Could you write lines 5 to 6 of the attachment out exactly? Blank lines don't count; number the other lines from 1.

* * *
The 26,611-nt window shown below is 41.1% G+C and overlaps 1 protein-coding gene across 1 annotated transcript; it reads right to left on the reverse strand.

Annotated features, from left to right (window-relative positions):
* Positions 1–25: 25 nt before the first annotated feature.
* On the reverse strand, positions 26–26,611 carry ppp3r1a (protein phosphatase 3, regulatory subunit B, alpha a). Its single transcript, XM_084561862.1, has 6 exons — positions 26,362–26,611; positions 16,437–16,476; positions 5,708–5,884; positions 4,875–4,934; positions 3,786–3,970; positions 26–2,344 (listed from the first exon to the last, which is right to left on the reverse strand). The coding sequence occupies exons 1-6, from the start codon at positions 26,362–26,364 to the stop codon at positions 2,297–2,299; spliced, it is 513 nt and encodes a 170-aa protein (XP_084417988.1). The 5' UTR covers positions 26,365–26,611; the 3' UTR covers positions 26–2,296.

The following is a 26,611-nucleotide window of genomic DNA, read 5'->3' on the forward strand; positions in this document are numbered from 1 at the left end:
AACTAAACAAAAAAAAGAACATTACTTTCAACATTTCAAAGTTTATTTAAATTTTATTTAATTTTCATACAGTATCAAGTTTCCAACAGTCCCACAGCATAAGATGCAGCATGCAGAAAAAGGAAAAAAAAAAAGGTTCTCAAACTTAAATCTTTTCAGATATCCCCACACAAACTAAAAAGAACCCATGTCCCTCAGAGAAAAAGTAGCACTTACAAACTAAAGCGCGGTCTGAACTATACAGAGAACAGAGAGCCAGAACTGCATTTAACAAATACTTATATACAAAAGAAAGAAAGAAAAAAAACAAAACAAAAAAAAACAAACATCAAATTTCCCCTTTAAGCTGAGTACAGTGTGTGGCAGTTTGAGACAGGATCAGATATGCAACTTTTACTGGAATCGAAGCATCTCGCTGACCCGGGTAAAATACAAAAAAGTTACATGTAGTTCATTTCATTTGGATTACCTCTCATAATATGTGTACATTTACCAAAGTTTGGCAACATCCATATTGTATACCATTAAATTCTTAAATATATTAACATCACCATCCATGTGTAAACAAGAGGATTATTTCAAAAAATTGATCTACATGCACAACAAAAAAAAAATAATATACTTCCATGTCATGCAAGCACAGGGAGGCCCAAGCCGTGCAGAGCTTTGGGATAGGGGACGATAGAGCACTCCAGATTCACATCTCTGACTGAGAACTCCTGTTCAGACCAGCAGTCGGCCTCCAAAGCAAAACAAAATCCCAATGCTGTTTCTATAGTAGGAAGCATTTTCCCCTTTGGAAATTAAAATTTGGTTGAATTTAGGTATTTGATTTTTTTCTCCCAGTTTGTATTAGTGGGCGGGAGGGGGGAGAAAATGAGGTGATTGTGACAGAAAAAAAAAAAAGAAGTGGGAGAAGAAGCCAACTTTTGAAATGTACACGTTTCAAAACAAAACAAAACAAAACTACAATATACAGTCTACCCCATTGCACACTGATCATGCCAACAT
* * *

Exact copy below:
The following is a 26,611-nucleotide window of genomic DNA, read 5'->3' on the forward strand; positions in this document are numbered from 1 at the left end:
AACTAAACAAAAAAAAGAACATTACTTTCAACATTTCAAAGTTTATTTAAATTTTATTTAATTTTCATACAGTATCAAGTTTCCAACAGTCCCACAGCATAAGATGCAGCATGCAGAAAAAGGAAAAAAAAAAAGGTTCTCAAACTTAAATCTTTTCAGATATCCCCACACAAACTAAAAAGAACCCATGTCCCTCAGAGAAAAAGTAGCACTTACAAACTAAAGCGCGGTCTGAACTATACAGAGAACAGAGAGCCAGAACTGCATTTAACAAATACTTATATACAAAAGAAAGAAAGAAAAAAAACAAAACAAAAAAAAACAAACATCAAATTTCCCCTTTAAGCTGAGTACAGTGTGTGGCAGTTTGAGACAGGATCAGATATGCAACTTTTACTGGAATCGAAGCATCTCGCTGACCCGGGTAAAATACAAAAAAGTTACATGTAGTTCATTTCATTTGGATTACCTCTCATAATATGTGTACATTTACCAAAGTTTGGCAACATCCATATTGTATACCATTAAATTCTTAAATATATTAACATCACCATCCATGTGTAAACAAGAGGATTATTTCAAAAAATTGATCTACATGCACAACAAAAAAAAAATAATATACTTCCATGTCATGCAAGCACAGGGAGGCCCAAGCCGTGCAGAGCTTTGGGATAGGGGACGATAGAGCACTCCAGATTCACATCTCTGACTGAGAACTCCTGTTCAGACCAGCAGTCGGCCTCCAAAGCAAAACAAAATCCCAATGCTGTTTCTATAGTAGGAAGCATTTTCCCCTTTGGAAATTAAAATTTGGTTGAATTTAGGTATTTGATTTTTTTCTCCCAGTTTGTATTAGTGGGCGGGAGGGGGGAGAAAATGAGGTGATTGTGACAGAAAAAAAAAAAAGAAGTGGGAGAAGAAGCCAACTTTTGAAATGTACACGTTTCAAAACAAAACAAAACAAAACTACAATATACAGTCTACCCCATTGCACACTGATCATGCCAACAT